For veteran Memphis Police Department officer Michael Williams, president of the Memphis Police Association, the burgeoning calls for conversations on police reform are warranted.
He simply thinks the discussions need to be in coordination with the police and not against them.
The actions of police officers and how they interact with the public are at the forefront of the nation’s and world’s consciousness because of the video-recorded killing of another unarmed African-America man, 46-year-old George Floyd.
Floyd died as a result of a Minneapolis Police Department officer holding a knee to Floyd’s neck for eight-plus minutes while three other officers stood by.
Protests about the homicide – and a string of other incidents of unarmed African-American men and women being killed by police officers in various parts of the country – continue to fuel protests against police brutality and demands for change throughout the United States, including Memphis.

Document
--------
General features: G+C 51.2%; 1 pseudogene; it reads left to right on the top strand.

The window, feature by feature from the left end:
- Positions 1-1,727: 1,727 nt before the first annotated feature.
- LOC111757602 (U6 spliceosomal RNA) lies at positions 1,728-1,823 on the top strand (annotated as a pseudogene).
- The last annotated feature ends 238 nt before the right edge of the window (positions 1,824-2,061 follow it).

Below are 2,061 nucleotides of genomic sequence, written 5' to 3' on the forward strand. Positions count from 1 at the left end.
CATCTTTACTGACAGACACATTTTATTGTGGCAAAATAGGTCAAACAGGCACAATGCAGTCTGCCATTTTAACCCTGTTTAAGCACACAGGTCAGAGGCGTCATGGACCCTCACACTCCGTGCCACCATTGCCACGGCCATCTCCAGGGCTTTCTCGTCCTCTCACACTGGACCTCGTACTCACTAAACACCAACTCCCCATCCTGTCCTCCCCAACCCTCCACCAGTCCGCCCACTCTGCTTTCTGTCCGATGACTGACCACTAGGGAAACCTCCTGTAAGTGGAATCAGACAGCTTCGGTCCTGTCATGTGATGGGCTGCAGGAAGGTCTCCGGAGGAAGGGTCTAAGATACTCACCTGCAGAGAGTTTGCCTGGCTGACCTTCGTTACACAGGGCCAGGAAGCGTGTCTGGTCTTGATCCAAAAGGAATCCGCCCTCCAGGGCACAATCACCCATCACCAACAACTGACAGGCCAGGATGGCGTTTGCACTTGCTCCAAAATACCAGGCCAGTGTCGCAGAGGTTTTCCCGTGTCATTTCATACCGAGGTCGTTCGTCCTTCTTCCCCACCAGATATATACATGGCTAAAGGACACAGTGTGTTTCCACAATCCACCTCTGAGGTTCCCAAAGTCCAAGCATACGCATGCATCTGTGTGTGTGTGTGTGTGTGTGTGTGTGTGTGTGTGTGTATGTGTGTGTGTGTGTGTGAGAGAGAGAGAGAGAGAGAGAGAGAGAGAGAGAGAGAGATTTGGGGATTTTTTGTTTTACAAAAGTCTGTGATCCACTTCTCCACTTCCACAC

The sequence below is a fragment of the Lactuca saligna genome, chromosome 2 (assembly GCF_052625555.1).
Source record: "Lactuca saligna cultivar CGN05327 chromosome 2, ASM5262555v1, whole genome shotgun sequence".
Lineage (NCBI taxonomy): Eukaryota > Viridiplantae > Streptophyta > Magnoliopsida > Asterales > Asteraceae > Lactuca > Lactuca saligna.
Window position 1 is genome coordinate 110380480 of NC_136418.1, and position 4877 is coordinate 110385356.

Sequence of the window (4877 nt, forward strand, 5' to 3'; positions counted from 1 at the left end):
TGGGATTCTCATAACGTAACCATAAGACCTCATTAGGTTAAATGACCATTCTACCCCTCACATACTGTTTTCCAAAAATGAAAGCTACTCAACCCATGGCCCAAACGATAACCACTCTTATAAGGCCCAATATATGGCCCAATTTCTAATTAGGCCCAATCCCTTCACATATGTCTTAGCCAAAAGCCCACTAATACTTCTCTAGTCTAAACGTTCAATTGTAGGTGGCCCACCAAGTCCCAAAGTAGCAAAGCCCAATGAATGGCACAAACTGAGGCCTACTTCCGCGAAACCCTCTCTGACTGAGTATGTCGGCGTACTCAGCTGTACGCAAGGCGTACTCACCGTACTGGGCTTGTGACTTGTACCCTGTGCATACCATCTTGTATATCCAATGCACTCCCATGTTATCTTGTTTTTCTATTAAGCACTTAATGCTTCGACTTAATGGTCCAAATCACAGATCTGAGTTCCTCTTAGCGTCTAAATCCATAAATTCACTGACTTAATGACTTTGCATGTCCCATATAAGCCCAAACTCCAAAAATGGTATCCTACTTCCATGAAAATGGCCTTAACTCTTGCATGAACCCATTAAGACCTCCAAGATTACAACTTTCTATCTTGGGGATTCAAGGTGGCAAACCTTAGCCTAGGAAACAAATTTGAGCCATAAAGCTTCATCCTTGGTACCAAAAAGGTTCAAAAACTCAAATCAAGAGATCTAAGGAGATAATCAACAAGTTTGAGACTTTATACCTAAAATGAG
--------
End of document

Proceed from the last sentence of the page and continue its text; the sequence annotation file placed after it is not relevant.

Williams, who said he knows what it means to be a black man in America, has denounced the acts of the officers in Minneapolis, but emphasized the stark differences in Memphis compared to other cities across the country.
Talking to The New Tri-State Defender, Williams spoke candidly about talks of defunding police departments and what can be done to enhance the relationship between citizens and law enforcement.
The New Tri-State Defender: Police reform is a prevailing topic right now, in light of the death of George Floyd. We’ve seen protests throughout the country and here in Memphis. Do you think there is a need for police reform in this city?
Michael Williams: There can always be a need to make things better. The police serve the community and we work for the community. So, I think that if the community feels there is a need for reform and policy change, I am not opposed to reform. However, I think that they need to work in conjunction with the police so that it won’t jeopardize the lives of the officers or the citizens.